The opinion of the court was delivered by: Hon. Jerome B. Simandle
This matter is before the Court on the defendant's second pretrial omnibus motion. [Docket Item 42.] Oral argument was held on Friday April 13, 2012.
Following the suppression hearing on February 22 and 29, 2012, the defendant filed the instant motion in response to Revenue Agent Phillips' testimony. Specifically, the defendant argues that Phillips' failure to inform the defendant or his supervisor about the defendant's power of attorney's lack of CPA license constituted outrageous government misconduct which warrants the dismissal of the indictment. In addition, the defendant also brings a motion in limine to exclude evidence of L. Jay, Inc.'s civil tax audit and evidence of any alleged bribe attempted by the defendant.
The government filed opposition to the instant motion and argues that Revenue Agent Phillips' conduct does not rise to the level of outrageous government misconduct sufficient to dismiss the indictment. At oral argument, the government and defendant expressed an ability to stipulate to the exclusion of certain L. Jay, Inc. evidence and the government represented that it did not intend on introducing any evidence of an alleged bribe by the defendant. Therefore, the court will not address these aspects of the defendant's motion and will instead focus on whether Revenue Agent Phillips' conduct warrants the dismissal of the indictment.
For the reasons discussed herein, the court will deny the defendant's motion to dismiss.
The facts underlying this action are outlined in the court's opinion of April 20, 2012 and are incorporated herein. The instant motion arises out of Agent Phillips' conduct in not disclosing to the defendant Phillips' discovery that his power of attorney, Victor Fabietti, lacked an active CPA license.
Sometime after the civil audit was commenced against the defendant in June 2006, Revenue Agent Phillips ("Phillips") discovered that Victor A. Fabietti, Jr. ("Fabietti"), who was the defendant's representative to the IRS during the audit as his power of attorney, was not a certified public accountant despite his contrary representation to the IRS. Phillips confronted Fabietti with the knowledge of Fabietti's lack of CPA status and Fabietti explained to Phillips that certain continuing professional education credits were not applied properly in order to renew his license. Fabietti further told Phillips that he had been in contact with the New Jersey Professional License Board to resolve the discrepancy.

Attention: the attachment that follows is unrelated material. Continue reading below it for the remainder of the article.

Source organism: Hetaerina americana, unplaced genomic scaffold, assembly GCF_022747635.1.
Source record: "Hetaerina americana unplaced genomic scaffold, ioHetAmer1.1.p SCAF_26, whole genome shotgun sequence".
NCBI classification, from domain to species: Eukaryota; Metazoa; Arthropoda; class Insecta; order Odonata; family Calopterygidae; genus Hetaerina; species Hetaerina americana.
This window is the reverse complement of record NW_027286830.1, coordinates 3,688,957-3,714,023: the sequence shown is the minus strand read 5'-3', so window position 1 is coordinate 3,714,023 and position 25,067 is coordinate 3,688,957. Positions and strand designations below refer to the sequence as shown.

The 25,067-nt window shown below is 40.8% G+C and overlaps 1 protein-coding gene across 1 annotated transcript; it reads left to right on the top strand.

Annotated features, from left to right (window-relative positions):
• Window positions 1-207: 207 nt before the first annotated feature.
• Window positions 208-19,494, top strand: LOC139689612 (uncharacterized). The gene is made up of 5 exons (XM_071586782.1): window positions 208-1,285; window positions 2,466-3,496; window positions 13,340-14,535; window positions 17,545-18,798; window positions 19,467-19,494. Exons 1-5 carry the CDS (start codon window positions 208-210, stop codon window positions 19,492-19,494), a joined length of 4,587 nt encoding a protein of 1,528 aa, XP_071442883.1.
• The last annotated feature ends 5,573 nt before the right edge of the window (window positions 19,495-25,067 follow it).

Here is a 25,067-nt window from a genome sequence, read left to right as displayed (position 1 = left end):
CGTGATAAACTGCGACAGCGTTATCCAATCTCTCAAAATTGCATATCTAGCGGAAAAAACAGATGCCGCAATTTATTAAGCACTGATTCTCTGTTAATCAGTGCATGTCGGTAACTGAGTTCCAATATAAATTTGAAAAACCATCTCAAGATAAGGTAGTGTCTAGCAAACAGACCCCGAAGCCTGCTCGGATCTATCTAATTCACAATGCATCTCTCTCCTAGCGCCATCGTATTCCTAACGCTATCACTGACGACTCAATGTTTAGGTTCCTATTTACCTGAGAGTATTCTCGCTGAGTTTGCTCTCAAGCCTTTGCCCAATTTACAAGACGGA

Phillips did not pursue Fabietti's credentials further and did not note his discussion with Fabietti on his activity log for defendant's audit or his activity log of MCI's audit.*fn1 Phillips did not disclose his discussion with Fabietti or his discovery of Fabietti's lapsed CPA license to the defendant. Phillips also continued to work with Fabietti as the defendant's representative in the civil audit of the defendant and MCI.
The due process clause of the Fifth Amendment is violated when law enforcement officers engage in outrageous misconduct in detecting and obtaining incriminating evidence. Rochin v. California, 342 U.S. 165 (1952). In order to rise to the level of outrageous misconduct, the government must engage in conduct the shocks the conscience, "violating that fundamental fairness shocking to the universal sense of justice." United States v. Russell, 411 U.S. 423, 432 (1973). When government misconduct is found to violate the Fifth Amendment, the indictment must be dismissed because the ...